Things to Come is a pretty simple character study following a woman (Isabelle Huppert) whose life is on the verge of disarray. However, it doesn’t have the same kind of structural or formal dynamism as director Mia Hansen-Løve’s sprawling EDM epic Eden. Instead, Hansen-Løve makes a more moderate and thus more polished film—this next step doesn’t exactly raise her profile in my mind but (to use a baseball metaphor) she has fully graduated from prospect status as a “filmmaker to watch.”
Huppert stars as Nathalie Chazeaux, a high school philosophy teacher and essayist. Much of the film revolves around her different lives with her family, students, and a former student who has become an important activist and protege. Through these relationships, the film doesn’t particularly build to anything or hinge on any one event, though when major plot moments do occur, they are not earmarked as you would expect in a serious drama.
If there is any specific event that spurs the plot of the film, it occurs when Nathalie’s husband admits that he has fallen in love with another woman—though her reaction and the result isn’t the big dramatic moment you would expect. Nathalie uses this shakeup as an excuse to spend time at the philosophy commune run by Fabien (Roman Kolinka) in an idyllic mountainside setting. This brief section of the film had the most potential given my knowledge of Hansen-Løve’s work, as it sways into the world of youthful ambition that was so compelling in Eden (the spectacular views on full display don’t hurt either). Ultimately, though, it is too minor a subplot to catch lightning. Nathalie’s relationship with Fabien never really develops. The glimpses into the group’s working politics build on the film’s overall intellectualism but are few.
Nathalie’s relationship with her mother, an aging actress who suffers from debilitating panic attacks, is the film’s most interesting. Much of the credit goes to the great Edith Scob, who is always a treasure to see on screen. From the moment we meet the character, Scob brings an indelible history and style. Their contentious relationship is completely recognizable and becomes the emotional heart of the film (if there really is one, anyway). As Yvette’s condition worsens and she becomes annoyingly dependent on her daughter, Nathalie is forced to put her in a care facility. As she fades away in the narrative, Yvette’s beloved cat becomes something of her representation, a surprising interjection into the film’s third act.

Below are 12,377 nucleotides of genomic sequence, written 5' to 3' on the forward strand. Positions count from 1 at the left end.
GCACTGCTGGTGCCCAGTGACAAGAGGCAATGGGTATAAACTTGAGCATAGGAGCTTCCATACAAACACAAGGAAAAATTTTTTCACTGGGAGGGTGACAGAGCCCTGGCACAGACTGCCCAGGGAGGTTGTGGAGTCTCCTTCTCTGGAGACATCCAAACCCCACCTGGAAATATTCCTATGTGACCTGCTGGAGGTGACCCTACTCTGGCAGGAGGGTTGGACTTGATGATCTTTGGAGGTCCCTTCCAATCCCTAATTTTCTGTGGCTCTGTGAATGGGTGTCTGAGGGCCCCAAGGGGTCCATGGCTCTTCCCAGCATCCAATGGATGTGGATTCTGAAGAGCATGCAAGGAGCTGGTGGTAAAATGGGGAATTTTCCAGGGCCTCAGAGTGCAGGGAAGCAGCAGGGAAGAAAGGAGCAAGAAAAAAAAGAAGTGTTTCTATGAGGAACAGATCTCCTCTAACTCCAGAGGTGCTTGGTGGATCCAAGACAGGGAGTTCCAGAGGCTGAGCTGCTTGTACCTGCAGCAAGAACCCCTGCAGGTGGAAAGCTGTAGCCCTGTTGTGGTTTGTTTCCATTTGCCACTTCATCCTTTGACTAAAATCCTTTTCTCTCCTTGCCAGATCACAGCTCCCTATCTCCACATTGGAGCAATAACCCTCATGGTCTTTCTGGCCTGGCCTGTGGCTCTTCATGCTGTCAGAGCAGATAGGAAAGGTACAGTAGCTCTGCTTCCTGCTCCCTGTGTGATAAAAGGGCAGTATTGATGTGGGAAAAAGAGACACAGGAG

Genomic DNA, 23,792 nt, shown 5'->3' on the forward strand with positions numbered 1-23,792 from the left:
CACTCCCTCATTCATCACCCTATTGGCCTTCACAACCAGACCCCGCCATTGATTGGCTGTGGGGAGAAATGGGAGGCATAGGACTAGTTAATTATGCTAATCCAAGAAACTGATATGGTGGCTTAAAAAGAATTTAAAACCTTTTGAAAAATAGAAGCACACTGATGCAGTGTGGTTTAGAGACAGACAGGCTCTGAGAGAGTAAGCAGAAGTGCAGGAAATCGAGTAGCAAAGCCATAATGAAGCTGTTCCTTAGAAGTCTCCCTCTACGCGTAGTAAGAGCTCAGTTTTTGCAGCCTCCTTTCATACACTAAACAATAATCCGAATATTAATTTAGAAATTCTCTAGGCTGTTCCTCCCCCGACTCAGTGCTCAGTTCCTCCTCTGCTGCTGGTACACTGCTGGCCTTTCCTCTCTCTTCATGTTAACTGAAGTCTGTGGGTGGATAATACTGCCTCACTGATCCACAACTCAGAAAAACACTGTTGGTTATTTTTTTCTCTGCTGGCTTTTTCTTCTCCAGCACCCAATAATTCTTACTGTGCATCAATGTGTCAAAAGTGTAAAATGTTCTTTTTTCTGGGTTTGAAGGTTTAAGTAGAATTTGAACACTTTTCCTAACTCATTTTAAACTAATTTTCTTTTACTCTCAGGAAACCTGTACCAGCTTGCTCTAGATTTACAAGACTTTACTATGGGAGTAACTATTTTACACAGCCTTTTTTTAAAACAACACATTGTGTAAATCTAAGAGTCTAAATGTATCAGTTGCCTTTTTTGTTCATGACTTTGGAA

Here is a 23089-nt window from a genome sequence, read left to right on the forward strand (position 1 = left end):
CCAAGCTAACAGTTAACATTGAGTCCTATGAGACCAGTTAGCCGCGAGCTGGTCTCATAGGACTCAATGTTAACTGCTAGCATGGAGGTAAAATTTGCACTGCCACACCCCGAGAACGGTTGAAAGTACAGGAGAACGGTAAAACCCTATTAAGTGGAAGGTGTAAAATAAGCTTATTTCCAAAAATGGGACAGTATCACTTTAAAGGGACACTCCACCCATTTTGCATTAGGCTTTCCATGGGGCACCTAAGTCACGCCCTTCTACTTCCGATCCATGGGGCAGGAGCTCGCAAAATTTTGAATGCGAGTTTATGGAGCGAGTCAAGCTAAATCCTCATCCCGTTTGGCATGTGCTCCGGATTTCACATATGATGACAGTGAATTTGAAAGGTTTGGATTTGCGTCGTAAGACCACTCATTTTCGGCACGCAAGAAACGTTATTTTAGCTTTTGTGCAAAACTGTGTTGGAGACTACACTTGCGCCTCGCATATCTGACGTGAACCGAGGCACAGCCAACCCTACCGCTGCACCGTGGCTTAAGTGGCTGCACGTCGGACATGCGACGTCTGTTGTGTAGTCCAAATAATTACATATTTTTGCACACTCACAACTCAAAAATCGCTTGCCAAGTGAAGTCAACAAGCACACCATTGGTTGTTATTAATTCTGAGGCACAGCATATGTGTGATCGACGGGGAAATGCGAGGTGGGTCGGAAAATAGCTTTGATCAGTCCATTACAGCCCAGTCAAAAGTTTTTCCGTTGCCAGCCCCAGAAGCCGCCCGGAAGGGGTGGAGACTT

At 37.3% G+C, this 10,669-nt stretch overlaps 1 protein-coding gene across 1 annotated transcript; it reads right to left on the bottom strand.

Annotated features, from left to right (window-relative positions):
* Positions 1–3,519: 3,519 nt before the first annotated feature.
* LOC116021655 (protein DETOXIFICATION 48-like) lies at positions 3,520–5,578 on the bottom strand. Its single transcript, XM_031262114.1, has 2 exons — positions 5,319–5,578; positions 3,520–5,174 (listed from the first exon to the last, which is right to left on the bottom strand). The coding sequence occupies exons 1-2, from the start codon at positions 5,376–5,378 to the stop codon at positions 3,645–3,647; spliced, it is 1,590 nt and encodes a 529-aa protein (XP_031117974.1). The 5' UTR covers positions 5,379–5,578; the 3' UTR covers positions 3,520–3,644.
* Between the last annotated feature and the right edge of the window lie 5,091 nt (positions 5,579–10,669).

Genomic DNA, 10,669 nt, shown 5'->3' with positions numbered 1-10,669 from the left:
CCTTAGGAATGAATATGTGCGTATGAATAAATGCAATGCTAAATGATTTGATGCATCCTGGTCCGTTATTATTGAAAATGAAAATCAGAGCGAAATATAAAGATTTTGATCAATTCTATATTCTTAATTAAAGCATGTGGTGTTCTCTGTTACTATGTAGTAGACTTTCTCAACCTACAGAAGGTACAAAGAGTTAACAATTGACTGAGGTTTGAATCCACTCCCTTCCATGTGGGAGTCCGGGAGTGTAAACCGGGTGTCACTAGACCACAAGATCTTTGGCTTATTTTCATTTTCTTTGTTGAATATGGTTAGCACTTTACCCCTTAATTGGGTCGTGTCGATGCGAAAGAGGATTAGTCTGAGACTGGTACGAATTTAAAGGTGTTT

In some ways, Things to Come feels like a throwback to French films of the 1960s and 1970s. It isn’t as formally inventive, but its interest in intellectual ideas and narrative pacing have a bit of Rohmer in there. This sort of film has a way of burrowing into one’s mind, and is not ideal for the festival environment in which I saw it, but my appreciation of it may evolve. Isabelle Huppert is reliably good, despite not having the big emotional moments she so routinely pulls off if more dynamic roles. Her character’s journey builds throughout the film, but in an unusual way. With the characters’ interests in philosophy, there are substantive discussions, though they live separated from the overall plot. There isn’t anything wrong with being a thoroughly solid film—except maybe when you were expecting more.